The Risk of a US Government Shutdown Grows as Republicans’ Funding Plan Faces Opposition

The possibility of a US government shutdown increased on Friday as House Republicans encountered resistance from members within their own party while attempting to pass short-term funding.

Twenty-one Republicans, along with all Democrats, voted against the latest funding proposal, marking another setback for House Speaker Kevin McCarthy.

The proposed plan aimed to extend funding until November but required substantial spending cuts of around 30 percent in most areas. Even if it had passed the House, it faced insurmountable challenges in the Senate and the White House.

Mr. McCarthy, after the bill’s defeat, stated, “It’s not the end yet, I’ve got other ideas,” though he did not elaborate on what those ideas might be.

White House Press Secretary Karine Jean-Pierre criticized the Republicans for breaking their word and derailing the bipartisan agreement reached just four months ago. She warned that this could lead to a “Dangerous Republican Shutdown” that would harm the economy and national security.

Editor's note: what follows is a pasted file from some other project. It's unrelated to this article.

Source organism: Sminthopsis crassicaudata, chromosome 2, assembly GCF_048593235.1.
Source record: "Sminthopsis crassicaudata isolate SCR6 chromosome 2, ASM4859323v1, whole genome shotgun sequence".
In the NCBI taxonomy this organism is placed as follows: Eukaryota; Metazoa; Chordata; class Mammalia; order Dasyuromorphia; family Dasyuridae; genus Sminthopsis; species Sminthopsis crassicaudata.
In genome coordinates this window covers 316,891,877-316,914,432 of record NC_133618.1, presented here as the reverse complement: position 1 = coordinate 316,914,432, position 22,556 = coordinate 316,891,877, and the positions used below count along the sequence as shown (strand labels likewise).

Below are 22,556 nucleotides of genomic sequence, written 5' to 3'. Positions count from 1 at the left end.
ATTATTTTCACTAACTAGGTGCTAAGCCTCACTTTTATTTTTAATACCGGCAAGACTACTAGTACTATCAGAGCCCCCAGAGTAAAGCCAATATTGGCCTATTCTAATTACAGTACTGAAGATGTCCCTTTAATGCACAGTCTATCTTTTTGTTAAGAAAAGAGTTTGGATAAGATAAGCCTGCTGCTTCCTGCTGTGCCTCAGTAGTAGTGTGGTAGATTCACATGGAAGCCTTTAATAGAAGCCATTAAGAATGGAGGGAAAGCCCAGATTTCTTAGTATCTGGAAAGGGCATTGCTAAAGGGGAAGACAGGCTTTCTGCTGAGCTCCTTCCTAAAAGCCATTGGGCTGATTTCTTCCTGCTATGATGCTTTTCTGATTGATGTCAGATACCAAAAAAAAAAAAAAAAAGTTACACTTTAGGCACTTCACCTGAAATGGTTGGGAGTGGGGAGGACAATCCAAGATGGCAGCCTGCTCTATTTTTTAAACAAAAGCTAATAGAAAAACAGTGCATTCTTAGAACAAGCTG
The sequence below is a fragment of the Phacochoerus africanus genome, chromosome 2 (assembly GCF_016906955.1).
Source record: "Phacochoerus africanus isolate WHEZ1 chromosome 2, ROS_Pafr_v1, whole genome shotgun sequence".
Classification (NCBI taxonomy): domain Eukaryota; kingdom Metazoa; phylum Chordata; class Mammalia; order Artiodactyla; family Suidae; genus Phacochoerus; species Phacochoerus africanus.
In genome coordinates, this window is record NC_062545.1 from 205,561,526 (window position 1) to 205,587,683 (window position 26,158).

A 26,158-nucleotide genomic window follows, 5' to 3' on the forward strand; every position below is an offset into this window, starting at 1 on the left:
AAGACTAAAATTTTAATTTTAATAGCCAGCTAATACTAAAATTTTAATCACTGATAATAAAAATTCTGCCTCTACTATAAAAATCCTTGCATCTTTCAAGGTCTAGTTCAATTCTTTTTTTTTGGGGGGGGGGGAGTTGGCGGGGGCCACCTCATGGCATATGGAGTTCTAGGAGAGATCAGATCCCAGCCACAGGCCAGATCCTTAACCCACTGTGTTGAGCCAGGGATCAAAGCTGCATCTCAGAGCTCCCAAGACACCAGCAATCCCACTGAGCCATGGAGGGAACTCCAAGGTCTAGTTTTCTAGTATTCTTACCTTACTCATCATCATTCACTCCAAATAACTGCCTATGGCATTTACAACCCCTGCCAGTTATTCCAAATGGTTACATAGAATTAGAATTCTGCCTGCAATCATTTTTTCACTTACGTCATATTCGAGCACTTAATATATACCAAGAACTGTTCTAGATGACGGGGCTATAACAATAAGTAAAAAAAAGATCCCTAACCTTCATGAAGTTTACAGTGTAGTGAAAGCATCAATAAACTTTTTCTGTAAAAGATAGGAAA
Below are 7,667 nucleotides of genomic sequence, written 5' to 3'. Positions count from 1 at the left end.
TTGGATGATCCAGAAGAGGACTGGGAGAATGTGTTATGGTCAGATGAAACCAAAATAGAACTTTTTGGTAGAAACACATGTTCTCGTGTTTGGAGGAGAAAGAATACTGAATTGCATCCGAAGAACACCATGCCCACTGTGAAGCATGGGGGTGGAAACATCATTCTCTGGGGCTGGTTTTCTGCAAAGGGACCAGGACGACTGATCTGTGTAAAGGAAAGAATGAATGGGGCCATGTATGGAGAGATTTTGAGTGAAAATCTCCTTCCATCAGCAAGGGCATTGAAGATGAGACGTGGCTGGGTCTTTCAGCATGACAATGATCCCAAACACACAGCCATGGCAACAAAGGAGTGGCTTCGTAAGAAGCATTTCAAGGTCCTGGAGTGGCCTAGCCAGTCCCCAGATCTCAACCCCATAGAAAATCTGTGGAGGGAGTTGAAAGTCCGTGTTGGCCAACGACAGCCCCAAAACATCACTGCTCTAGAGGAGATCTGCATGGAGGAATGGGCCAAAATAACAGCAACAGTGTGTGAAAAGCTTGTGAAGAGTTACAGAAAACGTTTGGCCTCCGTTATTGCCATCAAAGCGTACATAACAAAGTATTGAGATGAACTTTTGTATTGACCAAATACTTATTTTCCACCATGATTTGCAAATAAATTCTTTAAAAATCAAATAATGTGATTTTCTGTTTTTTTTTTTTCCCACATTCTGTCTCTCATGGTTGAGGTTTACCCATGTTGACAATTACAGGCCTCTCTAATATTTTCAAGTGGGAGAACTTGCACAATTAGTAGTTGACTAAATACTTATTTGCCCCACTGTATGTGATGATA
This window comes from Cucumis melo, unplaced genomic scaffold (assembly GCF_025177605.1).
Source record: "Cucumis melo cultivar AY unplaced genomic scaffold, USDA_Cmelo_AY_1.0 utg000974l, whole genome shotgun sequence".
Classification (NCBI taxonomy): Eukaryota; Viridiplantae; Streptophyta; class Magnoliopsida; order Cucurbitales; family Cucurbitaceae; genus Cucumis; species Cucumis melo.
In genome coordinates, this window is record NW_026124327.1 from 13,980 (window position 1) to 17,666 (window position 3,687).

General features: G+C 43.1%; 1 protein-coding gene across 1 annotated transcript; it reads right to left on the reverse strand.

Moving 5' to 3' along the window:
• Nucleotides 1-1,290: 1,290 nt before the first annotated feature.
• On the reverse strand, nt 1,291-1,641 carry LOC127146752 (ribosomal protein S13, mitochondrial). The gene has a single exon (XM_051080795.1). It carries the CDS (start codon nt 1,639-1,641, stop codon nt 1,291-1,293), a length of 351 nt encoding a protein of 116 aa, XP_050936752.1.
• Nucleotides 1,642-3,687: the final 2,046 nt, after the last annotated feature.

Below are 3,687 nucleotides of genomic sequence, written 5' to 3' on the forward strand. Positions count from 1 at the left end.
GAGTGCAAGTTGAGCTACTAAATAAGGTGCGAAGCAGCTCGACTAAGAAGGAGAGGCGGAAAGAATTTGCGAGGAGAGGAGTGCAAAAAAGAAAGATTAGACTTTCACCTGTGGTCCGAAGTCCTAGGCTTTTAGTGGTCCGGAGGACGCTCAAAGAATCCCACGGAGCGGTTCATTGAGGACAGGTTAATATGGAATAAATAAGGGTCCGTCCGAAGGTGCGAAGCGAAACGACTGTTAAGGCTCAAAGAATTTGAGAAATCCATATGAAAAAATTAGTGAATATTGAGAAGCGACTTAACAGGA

If no agreement is reached by 12:01 am on Sunday, thousands of federal workers will go without pay, and federal agencies will operate with a minimal staff.

Visa applications and other processes could face delays, and national parks may be closed. Furthermore, a government shutdown would pose a risk to the US economy, at a time when inflation is showing signs of moderating.

Treasury Secretary Janet Yellen emphasized the need for House Republicans to act responsibly and swiftly to prevent a “dangerous and unnecessary” shutdown, warning that it could hurt American families and economic progress.

House Speaker Kevin McCarthy and President Joe Biden initially agreed on government funding with discretionary spending at $1.59 trillion for the 2024 fiscal year. However, McCarthy reversed his stance after a small group of Republicans demanded additional spending cuts and threatened to oust him as speaker.

This same group of Republicans also opposes any form of short-term funding, including the proposal put forward by McCarthy earlier on Friday.

If a government shutdown occurs, it would be the fourth in a decade and follow a similar standoff just four months ago that nearly resulted in the federal government defaulting on its $31 trillion debt.

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